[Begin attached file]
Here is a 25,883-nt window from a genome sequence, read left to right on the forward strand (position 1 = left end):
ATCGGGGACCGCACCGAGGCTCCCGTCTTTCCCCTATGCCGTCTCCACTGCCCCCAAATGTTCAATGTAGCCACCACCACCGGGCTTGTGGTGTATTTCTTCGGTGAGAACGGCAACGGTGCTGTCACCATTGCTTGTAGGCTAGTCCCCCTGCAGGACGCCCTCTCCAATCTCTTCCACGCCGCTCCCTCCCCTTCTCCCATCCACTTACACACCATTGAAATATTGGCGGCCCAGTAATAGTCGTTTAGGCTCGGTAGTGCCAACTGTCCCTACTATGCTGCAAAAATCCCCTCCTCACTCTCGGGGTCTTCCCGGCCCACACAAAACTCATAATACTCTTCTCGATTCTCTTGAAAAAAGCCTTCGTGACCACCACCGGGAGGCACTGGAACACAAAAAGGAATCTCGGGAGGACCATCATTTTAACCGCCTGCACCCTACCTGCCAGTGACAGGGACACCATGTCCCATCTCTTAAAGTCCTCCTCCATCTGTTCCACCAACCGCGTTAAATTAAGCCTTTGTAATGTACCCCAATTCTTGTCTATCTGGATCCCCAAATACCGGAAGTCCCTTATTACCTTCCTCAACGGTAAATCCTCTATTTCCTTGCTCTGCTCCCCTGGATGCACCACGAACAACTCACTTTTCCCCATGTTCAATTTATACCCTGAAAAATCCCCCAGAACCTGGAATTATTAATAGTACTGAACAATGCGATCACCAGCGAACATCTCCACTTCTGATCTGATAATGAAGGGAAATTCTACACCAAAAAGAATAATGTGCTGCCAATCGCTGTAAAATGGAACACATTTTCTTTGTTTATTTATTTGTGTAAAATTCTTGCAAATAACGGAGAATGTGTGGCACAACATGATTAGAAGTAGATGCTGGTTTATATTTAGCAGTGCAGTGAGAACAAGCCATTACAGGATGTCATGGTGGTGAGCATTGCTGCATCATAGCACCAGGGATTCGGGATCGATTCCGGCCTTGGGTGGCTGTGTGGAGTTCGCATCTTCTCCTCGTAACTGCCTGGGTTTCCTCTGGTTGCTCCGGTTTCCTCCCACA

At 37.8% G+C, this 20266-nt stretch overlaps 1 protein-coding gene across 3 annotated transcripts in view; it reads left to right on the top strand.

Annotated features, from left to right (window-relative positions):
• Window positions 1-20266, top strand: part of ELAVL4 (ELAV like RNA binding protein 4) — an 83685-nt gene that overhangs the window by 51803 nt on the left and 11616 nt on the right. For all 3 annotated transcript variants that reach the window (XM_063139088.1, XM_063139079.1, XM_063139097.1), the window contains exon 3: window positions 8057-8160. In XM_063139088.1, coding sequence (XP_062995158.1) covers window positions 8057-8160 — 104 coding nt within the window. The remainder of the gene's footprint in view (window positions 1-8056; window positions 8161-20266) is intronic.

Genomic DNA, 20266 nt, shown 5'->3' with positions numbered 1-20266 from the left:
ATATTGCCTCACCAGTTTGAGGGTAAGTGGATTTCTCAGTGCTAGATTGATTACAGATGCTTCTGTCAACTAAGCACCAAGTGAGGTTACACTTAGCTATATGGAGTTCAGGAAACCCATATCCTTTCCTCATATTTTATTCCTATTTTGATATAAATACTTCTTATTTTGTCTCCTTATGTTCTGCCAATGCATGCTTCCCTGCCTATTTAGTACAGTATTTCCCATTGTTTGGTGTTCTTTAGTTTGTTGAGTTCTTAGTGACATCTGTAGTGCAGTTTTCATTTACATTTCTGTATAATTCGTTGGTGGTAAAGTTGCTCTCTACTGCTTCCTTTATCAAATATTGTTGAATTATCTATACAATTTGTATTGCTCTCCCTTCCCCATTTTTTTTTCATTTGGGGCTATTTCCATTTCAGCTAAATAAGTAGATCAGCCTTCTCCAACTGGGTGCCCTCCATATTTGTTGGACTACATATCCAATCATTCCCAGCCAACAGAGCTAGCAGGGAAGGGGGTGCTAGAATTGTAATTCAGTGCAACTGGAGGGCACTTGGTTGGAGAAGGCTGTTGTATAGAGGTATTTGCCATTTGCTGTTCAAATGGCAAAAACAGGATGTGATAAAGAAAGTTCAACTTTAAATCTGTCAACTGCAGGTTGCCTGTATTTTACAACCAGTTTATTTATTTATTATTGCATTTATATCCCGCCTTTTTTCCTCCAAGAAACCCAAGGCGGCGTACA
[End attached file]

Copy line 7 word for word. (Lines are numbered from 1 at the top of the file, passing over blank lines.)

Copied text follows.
ATATTGCCTCACCAGTTTGAGGGTAAGTGGATTTCTCAGTGCTAGATTGATTACAGATGCTTCTGTCAACTAAGCACCAAGTGAGGTTACACTTAGCTATATGGAGTTCAGGAAACCCATATCCTTTCCTCATATTTTATTCCTATTTTGATATAAATACTTCTTATTTTGTCTCCTTATGTTCTGCCAATGCATGCTTCCCTGCCTATTTAGTACAGTATTTCCCATTGTTTGGTGTTCTTTAGTTTGTTGAGTTCTTAGTGACATCTGTAGTGCAGTTTTCATTTACATTTCTGTATAATTCGTTGGTGGTAAAGTTGCTCTCTACTGCTTCCTTTATCAAATATTGTTGAATTATCTATACAATTTGTATTGCTCTCCCTTCCCCATTTTTTTTTCATTTGGGGCTATTTCCATTTCAGCTAAATAAGTAGATCAGCCTTCTCCAACTGGGTGCCCTCCATATTTGTTGGACTACATATCCAATCATTCCCAGCCAACAGAGCTAGCAGGGAAGGGGGTGCTAGAATTGTAATTCAGTGCAACTGGAGGGCACTTGGTTGGAGAAGGCTGTTGTATAGAGGTATTTGCCATTTGCTGTTCAAATGGCAAAAACAGGATGTGATAAAGAAAGTTCAACTTTAAATCTGTCAACTGCAGGTTGCCTGTATTTTACAACCAGTTTATTTATTTATTATTGCATTTATATCCCGCCTTTTTTCCTCCAAGAAACCCAAGGCGGCGTACA